On July 29, 2016, the Ontario Securities Commission approved its fifth no-contest settlement. Three bank dealers, Scotia Capital Inc., Scotia Securities Inc. and Holliswealth Advisory Services Inc (collectively, the “Scotia Dealers”) agreed to pay $20 million in compensation to harmed clients and to make voluntary payments of $800,000 to the OSC to advance the OSC’s mandate of investor protection and $50,000 in respect of costs incurred by OSC Staff. This no-contest settlement followed the Scotia Dealers self-reporting of certain inadequacies in their internal control systems which resulted in clients who held certain fund units and structured products paying excess fees over a six year time period. This settlement provides confirmation of the benefits of self-detection and self-reporting of issues and the OSC’s continued commitment to early resolution of certain matters without requiring admissions of liability.
In approving the settlement agreement, the OSC noted certain mitigating factors including: the Scotia Dealers provided prompt, detailed and candid cooperation to the Commission Staff, no evidence of dishonest conduct by the Scotia Dealers and the internally formulated intention to pay appropriate compensation to their clients when they self-reported the inadequacies. The Scotia Dealers had also undertaken a review and correction of their compliance system to ensure that the errors did not recur. In its order, the OSC also approved certain go-forward reporting requirements designed to ensure that the revised compliance procedures worked appropriately and to address any issues that may arise down the road.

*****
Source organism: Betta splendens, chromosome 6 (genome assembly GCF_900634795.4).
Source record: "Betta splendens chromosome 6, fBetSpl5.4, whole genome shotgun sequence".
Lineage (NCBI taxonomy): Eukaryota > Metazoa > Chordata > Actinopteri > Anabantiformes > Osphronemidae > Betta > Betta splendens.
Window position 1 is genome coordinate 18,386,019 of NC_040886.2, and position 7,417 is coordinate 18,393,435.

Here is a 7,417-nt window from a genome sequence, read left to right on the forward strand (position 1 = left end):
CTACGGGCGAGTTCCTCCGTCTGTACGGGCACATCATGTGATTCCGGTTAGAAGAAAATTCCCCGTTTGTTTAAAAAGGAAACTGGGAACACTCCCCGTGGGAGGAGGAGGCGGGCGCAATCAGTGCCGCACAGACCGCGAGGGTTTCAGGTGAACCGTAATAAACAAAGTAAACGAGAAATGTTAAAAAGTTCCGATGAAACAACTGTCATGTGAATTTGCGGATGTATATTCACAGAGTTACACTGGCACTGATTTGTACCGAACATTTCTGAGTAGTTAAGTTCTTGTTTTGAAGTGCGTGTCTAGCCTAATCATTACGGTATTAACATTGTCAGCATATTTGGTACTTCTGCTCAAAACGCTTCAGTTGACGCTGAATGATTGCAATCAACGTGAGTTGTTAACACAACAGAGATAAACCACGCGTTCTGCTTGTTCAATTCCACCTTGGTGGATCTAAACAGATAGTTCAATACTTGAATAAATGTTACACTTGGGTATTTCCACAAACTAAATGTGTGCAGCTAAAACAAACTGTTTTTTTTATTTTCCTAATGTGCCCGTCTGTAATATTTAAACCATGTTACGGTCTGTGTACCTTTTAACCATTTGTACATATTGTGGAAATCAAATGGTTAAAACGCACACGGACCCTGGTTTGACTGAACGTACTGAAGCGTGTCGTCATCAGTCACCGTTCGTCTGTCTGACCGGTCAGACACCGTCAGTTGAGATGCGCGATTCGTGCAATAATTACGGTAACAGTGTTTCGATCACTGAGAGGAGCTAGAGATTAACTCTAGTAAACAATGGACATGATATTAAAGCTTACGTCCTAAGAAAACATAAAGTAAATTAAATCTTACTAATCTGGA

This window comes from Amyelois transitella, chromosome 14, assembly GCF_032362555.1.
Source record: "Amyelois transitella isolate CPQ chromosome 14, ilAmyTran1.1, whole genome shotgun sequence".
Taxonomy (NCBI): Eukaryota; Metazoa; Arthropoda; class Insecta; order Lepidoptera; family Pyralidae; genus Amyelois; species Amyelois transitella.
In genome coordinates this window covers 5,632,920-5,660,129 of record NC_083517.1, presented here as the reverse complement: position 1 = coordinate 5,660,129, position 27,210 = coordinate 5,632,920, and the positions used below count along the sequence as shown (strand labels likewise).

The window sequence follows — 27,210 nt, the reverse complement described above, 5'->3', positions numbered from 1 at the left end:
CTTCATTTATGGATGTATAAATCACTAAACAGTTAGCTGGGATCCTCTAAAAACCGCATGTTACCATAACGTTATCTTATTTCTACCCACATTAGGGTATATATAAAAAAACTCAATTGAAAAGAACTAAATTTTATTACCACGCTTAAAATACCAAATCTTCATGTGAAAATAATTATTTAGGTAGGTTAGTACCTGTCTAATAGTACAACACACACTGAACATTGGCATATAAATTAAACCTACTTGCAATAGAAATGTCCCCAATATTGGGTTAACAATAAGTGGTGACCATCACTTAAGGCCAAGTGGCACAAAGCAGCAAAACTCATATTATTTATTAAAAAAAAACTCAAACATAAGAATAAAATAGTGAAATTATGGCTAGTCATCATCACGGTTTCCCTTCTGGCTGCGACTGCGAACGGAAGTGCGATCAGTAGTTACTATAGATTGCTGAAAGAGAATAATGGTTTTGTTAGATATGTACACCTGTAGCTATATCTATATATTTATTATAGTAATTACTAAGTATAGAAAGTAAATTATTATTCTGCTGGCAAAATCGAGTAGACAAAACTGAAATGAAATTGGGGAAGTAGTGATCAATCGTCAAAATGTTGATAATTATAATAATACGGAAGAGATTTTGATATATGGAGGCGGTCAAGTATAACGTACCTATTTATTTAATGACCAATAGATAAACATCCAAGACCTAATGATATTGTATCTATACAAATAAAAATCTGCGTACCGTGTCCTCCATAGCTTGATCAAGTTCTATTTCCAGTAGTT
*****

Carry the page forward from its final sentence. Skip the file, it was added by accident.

The OSC’s approval of five no-contest settlements over the past two years confirms the regulator’s commitment to cautious use of this enforcement tool and dispels the floodgates concerns raised by detractors. “No-contest” settlements were introduced in 2014 through OSC Staff Notice 15-702: Revised Credit For Cooperation Program in an effort to achieve more timely and efficient resolution of enforcement matters. Such settlements do not require respondents to admit facts alleged by enforcement staff, a contravention of the Securities Act (Ontario) or that the alleged conduct is contrary to the public interest. The OSC’s approach in this case demonstrates a firm recognition that no-contest settlements are an effective tool which offer the flexibility needed to achieve finality in settlement negotiations.
For more information on the OSC’s approval of previous no-contest settlements see our Securities Litigation Outlook: Trends to Watch for Capital Markets Participants.